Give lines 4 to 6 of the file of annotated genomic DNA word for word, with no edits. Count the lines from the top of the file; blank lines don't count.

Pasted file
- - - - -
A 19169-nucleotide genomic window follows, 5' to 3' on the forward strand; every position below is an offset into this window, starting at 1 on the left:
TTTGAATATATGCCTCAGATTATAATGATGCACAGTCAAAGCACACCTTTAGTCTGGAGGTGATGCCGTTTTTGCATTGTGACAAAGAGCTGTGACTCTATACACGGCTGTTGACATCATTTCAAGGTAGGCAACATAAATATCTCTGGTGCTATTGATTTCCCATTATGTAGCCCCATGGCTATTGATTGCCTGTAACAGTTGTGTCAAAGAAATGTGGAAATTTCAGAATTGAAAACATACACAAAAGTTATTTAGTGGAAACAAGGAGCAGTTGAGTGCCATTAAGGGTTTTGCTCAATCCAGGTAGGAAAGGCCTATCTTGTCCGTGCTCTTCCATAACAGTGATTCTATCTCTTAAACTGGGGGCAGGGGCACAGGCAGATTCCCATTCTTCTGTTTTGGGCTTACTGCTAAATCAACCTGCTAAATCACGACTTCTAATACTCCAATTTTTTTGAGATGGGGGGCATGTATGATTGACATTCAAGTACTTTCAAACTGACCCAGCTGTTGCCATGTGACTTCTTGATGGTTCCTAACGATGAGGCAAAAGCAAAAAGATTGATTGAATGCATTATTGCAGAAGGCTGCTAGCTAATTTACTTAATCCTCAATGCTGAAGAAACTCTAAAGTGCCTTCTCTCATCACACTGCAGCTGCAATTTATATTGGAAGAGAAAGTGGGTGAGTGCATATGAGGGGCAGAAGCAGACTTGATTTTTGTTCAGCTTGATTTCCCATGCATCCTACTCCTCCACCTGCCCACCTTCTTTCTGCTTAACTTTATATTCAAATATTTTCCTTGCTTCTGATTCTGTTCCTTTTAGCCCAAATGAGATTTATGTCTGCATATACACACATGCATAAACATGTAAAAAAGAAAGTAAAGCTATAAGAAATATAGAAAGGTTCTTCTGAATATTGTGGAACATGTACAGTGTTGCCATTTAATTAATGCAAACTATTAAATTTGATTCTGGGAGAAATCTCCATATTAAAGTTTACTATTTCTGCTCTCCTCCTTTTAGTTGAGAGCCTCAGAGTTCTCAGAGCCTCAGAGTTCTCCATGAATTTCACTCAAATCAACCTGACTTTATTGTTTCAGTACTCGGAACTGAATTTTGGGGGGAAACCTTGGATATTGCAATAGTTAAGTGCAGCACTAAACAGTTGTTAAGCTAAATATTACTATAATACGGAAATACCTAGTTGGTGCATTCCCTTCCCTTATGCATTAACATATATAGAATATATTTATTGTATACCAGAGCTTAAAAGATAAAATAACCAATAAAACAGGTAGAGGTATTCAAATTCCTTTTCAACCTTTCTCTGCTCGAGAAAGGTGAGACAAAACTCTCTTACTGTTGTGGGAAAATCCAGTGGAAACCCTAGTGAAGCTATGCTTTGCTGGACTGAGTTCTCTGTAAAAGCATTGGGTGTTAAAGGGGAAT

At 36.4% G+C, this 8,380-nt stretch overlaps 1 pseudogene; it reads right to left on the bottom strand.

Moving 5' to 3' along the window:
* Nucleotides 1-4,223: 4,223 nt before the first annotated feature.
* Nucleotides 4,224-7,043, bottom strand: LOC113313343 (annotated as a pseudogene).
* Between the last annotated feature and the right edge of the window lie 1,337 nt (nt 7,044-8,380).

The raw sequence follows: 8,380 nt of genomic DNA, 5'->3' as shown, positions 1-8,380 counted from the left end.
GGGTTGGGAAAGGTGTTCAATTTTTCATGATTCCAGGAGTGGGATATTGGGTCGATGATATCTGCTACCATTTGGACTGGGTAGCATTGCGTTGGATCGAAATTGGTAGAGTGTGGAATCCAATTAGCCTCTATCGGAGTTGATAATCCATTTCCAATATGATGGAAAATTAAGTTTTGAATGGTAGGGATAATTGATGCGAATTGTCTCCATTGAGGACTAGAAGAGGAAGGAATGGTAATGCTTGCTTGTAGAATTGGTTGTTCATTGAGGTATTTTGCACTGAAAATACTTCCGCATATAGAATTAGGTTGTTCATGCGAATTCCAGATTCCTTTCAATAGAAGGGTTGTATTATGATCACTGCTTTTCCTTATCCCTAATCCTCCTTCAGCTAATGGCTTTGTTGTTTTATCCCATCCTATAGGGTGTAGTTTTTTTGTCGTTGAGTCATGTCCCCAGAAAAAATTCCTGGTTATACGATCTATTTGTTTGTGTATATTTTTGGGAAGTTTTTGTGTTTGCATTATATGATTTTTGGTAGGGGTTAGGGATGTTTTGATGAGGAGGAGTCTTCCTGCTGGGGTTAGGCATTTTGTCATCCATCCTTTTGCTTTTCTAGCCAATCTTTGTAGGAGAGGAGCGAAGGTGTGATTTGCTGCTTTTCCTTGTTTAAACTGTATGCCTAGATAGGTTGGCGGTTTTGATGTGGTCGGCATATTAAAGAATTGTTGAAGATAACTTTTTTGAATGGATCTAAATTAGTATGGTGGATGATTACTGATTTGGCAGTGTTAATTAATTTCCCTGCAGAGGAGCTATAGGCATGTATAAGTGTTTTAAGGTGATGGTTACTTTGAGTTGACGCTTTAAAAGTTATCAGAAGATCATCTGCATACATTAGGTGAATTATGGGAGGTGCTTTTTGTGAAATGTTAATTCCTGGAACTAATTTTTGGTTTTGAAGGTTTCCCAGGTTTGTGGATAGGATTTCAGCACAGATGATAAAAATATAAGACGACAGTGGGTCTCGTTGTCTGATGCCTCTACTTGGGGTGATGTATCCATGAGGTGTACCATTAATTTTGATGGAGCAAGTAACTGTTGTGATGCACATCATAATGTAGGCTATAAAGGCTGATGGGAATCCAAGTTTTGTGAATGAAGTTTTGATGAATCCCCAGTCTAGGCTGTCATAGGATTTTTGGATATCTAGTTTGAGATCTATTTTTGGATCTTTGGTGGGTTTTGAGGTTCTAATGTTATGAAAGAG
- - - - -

Moving 5' to 3' along the window:
* Nucleotides 1-4,223: 4,223 nt before the first annotated feature.
* Nucleotides 4,224-7,043, bottom strand: LOC113313343 (annotated as a pseudogene).